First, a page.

Only the EU can save Spanish banks now
by Dr Max Bruche
We should face up to the fact that the Spanish government does not have the money to save its banks and the European taxpayer will have to bear the cost - says academic
Spain is circling the drain and on the surface the problem is that markets are worried about Spanish government debt spiralling out of control. The underlying problem, though, is the dire economic situation in the country and the lack of growth - which in turn has a lot to do with the state of the banking system. Before the crisis, banks gave more loans than they could finance with their own deposits and so turned to money markets for extra funding. In time, Spanish banks became dependent on such funding.
However, for a while now markets have been reluctant to lend to the banks because of worries that some of them are sitting on large undisclosed losses. Since the market does not know which banks are sitting on losses, it does not want to lend to any banks. The European Central Bank has stepped in as a supplier of funding to avert an immediate catastrophe, but the underlying issue has not been resolved.
The Bank of Spain has tried to tackle the problem by encouraging banks to merge. The thoughts behind this are that mergers do not produce large costs for the Spanish taxpayers, and that many banks are below optimal scale anyway. Also, it is felt that if you can coerce a healthy bank to merge with a sick bank - you hopefully get a bank out that is not too sick. But, the reality has been that when you coerce two banks of dubious quality to merge - you often just get one larger bank of dubious quality. The strategy has not worked.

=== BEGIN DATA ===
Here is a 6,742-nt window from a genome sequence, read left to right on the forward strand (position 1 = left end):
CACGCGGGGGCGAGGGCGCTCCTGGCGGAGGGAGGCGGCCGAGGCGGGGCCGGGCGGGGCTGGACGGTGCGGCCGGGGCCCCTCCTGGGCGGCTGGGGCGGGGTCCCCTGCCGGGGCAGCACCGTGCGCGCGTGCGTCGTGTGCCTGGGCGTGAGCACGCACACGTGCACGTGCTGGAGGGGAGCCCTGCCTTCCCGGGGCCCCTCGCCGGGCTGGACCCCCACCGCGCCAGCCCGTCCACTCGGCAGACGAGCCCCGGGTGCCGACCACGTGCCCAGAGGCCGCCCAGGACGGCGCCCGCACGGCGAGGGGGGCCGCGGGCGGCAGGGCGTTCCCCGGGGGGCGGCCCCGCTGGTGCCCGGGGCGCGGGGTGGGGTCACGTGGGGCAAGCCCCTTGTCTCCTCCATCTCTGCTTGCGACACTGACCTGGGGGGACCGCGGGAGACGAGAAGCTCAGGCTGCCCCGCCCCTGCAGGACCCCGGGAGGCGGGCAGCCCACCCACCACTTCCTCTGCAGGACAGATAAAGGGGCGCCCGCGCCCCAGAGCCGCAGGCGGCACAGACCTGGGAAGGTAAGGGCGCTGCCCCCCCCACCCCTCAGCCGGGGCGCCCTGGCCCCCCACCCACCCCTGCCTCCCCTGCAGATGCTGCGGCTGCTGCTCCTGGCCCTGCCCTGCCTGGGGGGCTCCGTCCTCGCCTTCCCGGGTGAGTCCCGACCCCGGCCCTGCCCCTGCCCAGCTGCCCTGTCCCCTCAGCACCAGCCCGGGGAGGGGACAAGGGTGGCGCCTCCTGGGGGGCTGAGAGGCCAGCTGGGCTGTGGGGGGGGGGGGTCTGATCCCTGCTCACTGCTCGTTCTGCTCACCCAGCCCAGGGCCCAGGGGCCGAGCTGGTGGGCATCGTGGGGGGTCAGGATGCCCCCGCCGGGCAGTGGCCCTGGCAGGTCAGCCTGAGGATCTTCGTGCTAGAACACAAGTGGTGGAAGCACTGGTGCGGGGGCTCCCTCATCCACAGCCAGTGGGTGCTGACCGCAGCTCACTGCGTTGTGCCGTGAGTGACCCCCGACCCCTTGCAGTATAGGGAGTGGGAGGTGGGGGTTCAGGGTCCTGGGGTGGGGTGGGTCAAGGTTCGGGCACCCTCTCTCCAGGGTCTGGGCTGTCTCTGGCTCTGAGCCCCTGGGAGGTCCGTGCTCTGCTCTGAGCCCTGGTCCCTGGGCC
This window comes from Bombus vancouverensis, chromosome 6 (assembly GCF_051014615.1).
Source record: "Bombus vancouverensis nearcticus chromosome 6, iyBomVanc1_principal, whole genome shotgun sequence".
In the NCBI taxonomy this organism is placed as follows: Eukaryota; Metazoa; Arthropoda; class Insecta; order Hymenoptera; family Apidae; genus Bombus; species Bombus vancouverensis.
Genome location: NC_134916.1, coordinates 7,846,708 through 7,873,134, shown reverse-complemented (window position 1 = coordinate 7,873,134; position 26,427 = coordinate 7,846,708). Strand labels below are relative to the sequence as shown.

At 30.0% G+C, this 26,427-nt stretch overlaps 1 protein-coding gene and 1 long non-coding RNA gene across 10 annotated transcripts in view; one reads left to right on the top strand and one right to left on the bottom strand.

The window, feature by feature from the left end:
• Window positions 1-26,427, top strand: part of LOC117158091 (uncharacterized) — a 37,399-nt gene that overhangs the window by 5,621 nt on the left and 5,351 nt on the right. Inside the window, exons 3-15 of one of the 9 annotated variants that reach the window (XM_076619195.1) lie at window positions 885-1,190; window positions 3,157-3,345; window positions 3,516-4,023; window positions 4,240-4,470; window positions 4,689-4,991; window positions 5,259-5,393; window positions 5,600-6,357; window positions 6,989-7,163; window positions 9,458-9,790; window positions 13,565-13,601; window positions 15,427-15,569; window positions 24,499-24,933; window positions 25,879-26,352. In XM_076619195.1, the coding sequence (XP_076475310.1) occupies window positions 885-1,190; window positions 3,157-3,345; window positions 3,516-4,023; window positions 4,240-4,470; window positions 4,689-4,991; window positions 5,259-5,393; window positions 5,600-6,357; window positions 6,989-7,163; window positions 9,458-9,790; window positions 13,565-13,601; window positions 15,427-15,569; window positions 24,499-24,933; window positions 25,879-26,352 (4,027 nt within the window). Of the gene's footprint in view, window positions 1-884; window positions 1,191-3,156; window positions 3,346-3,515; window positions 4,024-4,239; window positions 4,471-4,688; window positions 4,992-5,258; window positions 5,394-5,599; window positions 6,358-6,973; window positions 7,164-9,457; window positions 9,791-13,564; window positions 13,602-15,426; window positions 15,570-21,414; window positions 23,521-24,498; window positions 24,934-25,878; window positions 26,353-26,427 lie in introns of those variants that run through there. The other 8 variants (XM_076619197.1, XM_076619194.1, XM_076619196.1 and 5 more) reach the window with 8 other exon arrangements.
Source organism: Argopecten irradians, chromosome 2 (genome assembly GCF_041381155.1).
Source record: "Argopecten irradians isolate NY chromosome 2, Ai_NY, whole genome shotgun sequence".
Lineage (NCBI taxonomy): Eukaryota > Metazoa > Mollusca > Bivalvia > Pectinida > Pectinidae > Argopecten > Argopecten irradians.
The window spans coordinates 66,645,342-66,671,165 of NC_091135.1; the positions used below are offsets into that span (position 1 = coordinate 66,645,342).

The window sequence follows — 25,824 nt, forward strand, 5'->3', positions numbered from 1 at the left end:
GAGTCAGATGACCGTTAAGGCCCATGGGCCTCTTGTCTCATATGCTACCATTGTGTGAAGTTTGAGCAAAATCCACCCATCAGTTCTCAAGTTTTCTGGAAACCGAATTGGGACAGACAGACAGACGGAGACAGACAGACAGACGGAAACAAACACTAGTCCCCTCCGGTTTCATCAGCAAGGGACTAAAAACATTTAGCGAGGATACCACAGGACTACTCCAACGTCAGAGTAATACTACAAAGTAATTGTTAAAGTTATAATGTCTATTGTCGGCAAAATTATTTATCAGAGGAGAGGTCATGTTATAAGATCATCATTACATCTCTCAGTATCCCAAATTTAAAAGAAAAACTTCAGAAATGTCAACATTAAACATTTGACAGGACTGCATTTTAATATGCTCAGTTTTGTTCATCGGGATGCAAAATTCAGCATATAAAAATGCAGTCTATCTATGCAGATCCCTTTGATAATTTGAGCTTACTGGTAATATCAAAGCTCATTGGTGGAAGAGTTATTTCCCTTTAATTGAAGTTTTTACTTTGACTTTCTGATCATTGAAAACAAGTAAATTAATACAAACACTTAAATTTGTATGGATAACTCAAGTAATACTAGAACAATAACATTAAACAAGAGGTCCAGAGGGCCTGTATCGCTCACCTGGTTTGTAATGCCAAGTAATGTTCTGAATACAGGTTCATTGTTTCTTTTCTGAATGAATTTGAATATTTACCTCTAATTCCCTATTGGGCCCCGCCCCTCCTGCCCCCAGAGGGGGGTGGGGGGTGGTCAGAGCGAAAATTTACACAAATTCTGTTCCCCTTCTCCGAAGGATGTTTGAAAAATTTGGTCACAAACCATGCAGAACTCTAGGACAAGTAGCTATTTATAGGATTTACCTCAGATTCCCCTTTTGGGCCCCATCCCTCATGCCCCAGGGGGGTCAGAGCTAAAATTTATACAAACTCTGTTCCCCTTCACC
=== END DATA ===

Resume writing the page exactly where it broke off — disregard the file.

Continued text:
The government is now trying to tackle the problem by forcing banks to increase provisions and demanding that they make repossessed assets more visible in the balance sheet - but without requiring a valuation at market prices. Although these measures do not impose direct costs on the taxpayer, they are unlikely to do much for transparency. We should face the fact that any real solution is likely to cost money. For example, the most direct solution would be an asset buyback in which Spanish banks can sell bad assets at subsidised prices to a 'bad bank' - which then winds down these assets.
The prices need to be subsidised because otherwise the banks will just hang on to the bad assets in order to avoid crystalizing losses. Since prices need to be subsidised, the scheme will cost money. On the upside, bad assets would come out into the open and would be dealt with; and transparency would be improved. The hope would be that restoring the credibility of the banking system would help Spain to return to growth, which would allow the Spanish government to balance its budget.
We should also face the fact that the Spanish government does not have the money that such a solution would require. But the European Union does. It could use the funds of the European Stability Mechanism funds to bail-out Spanish banks. Yes, this would imply more bank bail-outs on the shoulder of the European taxpayer - which is patently unfair. But what is the alternative? Palliative measures, which also cost money, followed by an eventual Spanish death spiral - and a possible collapse of the eurozone.
Dr Max Bruche is a senior finance lecturer at Cass Business School, in the United Kingdom